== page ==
Sheryl Isaacs is a Licensed Marriage and Family Therapist. She is currently working in Scotts Valley seeing clients in private practice.
Sheryl has worked with families and children that have experienced a wide range of issues including: anxiety, trauma, depression, autism, ADHD, developmental issues, behavioral issues, divorce,
bulimia, grief, communication and self esteem issues.
She provides parental coaching, child therapy, sibling counseling, family therapy, marriage counseling, and individual counseling.
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Who hasn't been so angry they couldn't think straight? This can happen when we get triggered emotionally. When we get triggered, it is impossible to act or speak rationally. Our limbic system takes over and we function without the help of our pre-fontal cortex, which is the regulator of our behavior. When we allow ourselves to "see red" we are literally at the mercy of our limbic system...we lose the ability to control our behaviors.
Our bodies receive a rush of adrenaline which puts us in that "fight or flight" mindset. If we can slow down our body 's response we can gain our control back. That is why you hear so many people say "count to ten." It literally can take as little as ten seconds to calm down our system. However, we must practice to do this!
Tips to NOT "Flip Your Lid"
1. Learn to recognize when you are angry so you can stop/slow this process when it begins.
What does your body feel like? Where do you "feel" the anger in your body first? What happens when you are angry?
2. Learn to recognize what your anger triggers are to help you be more aware of when anger occurs.
Which situations are you most likely to angry in?
3.Take a time out and walk away.
Engage in deep breathing or change your focus of attention.
4.Journal incidents of anger writing exactly what occurred.
Look closely for patterns that occur. What was the "trigger"? This could be words, actions or behaviors. Is there anyone else in your life that the behavior, words, actions remind you of? Do you have a life-pattern of becoming angry in this type of situation?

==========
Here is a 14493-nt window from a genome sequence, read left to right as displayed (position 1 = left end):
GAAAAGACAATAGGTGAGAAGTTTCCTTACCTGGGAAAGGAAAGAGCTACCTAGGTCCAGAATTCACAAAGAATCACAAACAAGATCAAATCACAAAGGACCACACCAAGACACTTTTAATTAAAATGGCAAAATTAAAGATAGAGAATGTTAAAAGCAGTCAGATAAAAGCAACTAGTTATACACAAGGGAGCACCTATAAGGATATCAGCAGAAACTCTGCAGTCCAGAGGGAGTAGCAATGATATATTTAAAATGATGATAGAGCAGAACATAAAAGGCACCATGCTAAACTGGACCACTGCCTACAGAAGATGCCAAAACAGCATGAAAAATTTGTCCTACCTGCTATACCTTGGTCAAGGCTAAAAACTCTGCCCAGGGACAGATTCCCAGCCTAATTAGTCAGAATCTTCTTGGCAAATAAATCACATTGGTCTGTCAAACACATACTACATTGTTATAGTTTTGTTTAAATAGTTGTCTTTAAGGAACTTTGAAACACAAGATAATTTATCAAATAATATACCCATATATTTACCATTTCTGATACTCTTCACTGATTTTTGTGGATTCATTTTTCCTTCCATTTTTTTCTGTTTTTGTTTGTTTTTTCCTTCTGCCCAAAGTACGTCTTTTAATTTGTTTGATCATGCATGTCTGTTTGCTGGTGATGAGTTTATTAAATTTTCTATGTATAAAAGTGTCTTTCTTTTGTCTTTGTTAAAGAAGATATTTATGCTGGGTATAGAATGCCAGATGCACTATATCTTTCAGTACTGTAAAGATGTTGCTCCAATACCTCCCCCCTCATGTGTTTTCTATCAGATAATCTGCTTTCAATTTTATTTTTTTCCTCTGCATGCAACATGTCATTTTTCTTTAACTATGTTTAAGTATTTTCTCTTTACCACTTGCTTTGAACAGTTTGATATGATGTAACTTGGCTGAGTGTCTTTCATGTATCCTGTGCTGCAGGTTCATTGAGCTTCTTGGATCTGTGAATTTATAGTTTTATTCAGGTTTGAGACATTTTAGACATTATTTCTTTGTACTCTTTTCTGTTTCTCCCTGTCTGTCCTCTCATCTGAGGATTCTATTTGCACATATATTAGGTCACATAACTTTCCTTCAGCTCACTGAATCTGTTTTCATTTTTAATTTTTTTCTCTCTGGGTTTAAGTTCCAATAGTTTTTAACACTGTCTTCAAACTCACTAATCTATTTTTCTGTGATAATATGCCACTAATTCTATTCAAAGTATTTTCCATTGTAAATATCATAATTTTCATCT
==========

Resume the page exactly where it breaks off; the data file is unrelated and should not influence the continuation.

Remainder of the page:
5.Try to unmask the feeling under the anger: fear, hurt, frustration,disappointment, jealousy, shame, embarrassment, anxiety. Then think about what thought you are linking to that feeling.
When did you first feel this way and think that thought? If you believe what you are thinking what does it mean about you?
6. Help yourself see that this cognitive distortion that you are believing about yourself is not true.
What is the evidence against this negative self belief? Make a "truth" card with evidence against this negative thought to carry with you.
7. Spend more time in activities that relax you.
What helps you feel peaceful and calm? Activities do not need to be long...maybe a cup of tea with honey, a favorite cup of Joe from Starbucks, reading a favorite poem or taking a walk around the block.
8. Have some fun!
What makes you giggle or laugh? What activities make you feel centered and connected with others?
9. Increase your physical activity.
Go to the gym. Ride a bike. Take a dance class. Run up and down your stairs. Play with the kids at the park.
10. Try something new.
Master an activity that you haven't done before...rock climbing, dancing, woodworking, writing.
We all have the ability to master our anger. It takes practice and awareness to do so. If you are facing a chronic issue with anger therapy can help you increase your awareness and help you uncover the emotions underneath. You can learn tools and techniques that can help you stop/slow your anger before it amps up!